By Richard Badenhausen
Through a series of odd circumstances that sometimes beset academic institutions, I found myself holding two administrative appointments last year, as both interim provost of my college and dean of its honors college. Doing double duty over the course of 14 months turned out to be a good primer on the stark differences between those two jobs.
With a new administrative hiring season upon us — no doubt altered from the norm by the Covid-19 crisis — some deans will be considering a move into the provost’s office. For deans or anyone else mulling a career in campus administration, here are my reflections on those two distinct roles.
First, a few caveats: Every campus climate is different, and the manner in which work gets done is typically a function of institutional culture, leadership, and history. I write from the perspective of an administrator at a small, private, independent college during a time of great change and financial pressure. But my experience is relevant to a wide swath of higher education. And I’ve intentionally emphasized the more challenging aspects of the provost’s job because they can help candidates think honestly about “fit.”
That said, here are the areas of difference that I felt most acutely, posed in the form of 12 questions to ask yourself when considering a move from dean to provost.
How comfortable are you at knowing a little about a lot of stuff? As dean of an honors college, I have a detailed grasp of most of its activities. I share similar backgrounds with faculty members, am deeply involved in discussions of curriculum and programming, and am driving most of the conversations about strategic issues. As provost, however, my portfolio covered a lot of things I knew little about: nursing accreditation, off-site Montessori labs, trends in IT security, global-learning programming, ceramics-studio equipment, competency-based education. I found myself having to get really good at asking questions, at listening carefully, and at being comfortable making decisions with much less experience in an area than I had as a dean. In fact, the scope of the provost’s job was so broad that, upon receiving word of flooding in the library basement, I assumed it was my problem to solve — only to learn later that the email had been intended for the director of plant operations, who was also named Richard.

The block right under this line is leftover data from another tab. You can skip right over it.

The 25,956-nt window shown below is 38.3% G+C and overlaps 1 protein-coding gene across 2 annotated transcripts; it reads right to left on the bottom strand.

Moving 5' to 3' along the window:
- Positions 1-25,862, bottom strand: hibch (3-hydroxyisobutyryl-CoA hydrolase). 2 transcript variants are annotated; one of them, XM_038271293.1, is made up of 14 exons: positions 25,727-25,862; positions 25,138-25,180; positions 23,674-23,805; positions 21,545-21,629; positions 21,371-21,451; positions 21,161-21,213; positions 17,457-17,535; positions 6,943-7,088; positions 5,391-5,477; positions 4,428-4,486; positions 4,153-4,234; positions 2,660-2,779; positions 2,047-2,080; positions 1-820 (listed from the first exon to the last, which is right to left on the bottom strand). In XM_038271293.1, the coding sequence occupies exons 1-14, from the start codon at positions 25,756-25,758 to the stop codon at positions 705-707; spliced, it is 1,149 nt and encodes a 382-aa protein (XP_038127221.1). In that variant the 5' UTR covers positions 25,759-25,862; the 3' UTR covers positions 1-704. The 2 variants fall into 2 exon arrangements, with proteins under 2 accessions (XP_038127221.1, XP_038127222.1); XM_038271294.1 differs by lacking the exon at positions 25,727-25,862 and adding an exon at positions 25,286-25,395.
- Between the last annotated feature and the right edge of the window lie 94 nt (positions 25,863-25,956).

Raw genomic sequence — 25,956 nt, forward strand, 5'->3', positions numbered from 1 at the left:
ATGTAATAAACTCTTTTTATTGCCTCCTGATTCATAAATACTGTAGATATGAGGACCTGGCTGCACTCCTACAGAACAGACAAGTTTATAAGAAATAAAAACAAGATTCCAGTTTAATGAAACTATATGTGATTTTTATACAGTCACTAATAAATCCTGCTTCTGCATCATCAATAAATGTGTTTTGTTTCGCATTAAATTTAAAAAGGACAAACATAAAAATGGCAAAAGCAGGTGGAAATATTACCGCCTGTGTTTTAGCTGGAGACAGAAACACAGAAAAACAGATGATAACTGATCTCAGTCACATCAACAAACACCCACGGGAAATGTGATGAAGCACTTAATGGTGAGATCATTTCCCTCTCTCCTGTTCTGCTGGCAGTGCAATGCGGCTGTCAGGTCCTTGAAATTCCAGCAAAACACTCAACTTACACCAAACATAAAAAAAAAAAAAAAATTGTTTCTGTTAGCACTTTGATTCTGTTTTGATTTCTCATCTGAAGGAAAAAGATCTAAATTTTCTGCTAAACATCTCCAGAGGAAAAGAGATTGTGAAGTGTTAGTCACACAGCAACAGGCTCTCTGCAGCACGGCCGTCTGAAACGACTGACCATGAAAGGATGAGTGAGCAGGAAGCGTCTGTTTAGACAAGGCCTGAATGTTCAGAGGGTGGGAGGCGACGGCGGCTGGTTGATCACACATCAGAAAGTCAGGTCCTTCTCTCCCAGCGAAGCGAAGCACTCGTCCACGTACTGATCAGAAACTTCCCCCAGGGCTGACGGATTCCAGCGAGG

How talented are you at apologizing? I offered more apologies as provost in the span of a year than I had in the previous decade in various roles. Granted, the numerous mea culpas were due, in part, to being new to the job. But given the scope and volume of the work, the fact that you are often operating in new territory, the significant time pressures of many decisions, and the reality that you rarely have all the information you need during those deliberations, mistakes will be made. They are an inevitable part of the job. Perfectionists, or those too proud to say “I’m sorry” (and mean it), may want to seek another line of work.
How good are you at making really hard, and often unpopular, decisions? There is a kind of clarity to most decisions I make as dean: I have a good handle on the situation, can solicit feedback, and am usually able to choose the best path forward. As provost, I was frequently trying to pick the best option from a basket of bad solutions — and then having to explain that choice without divulging much information, because of privacy concerns. If a problem can’t be solved by faculty or staff members, chairs, directors, or deans, it means that by the time it reaches the provost’s office, there is no easy resolution, even though it’s your job to bring the matter to a close.
How strong is your stomach? While I was chairing our search for a permanent provost, a search consultant said it’s become difficult to assemble a pool of qualified candidates, because people increasingly “don’t have the stomach for the job." In a single day, you could find yourself attending a morning meeting about an employee’s dismissal, having lunch with an unhappy donor, and visiting an evening service commemorating a student who has just died. During my first week on the job, I was looped into a conversation about press inquiries related to a sexual assault that had occurred at a student’s previous institution, fielded a written request from some employees that their supervisor be removed, and received notice that a faculty member in court had been found guilty of fraudulent behavior.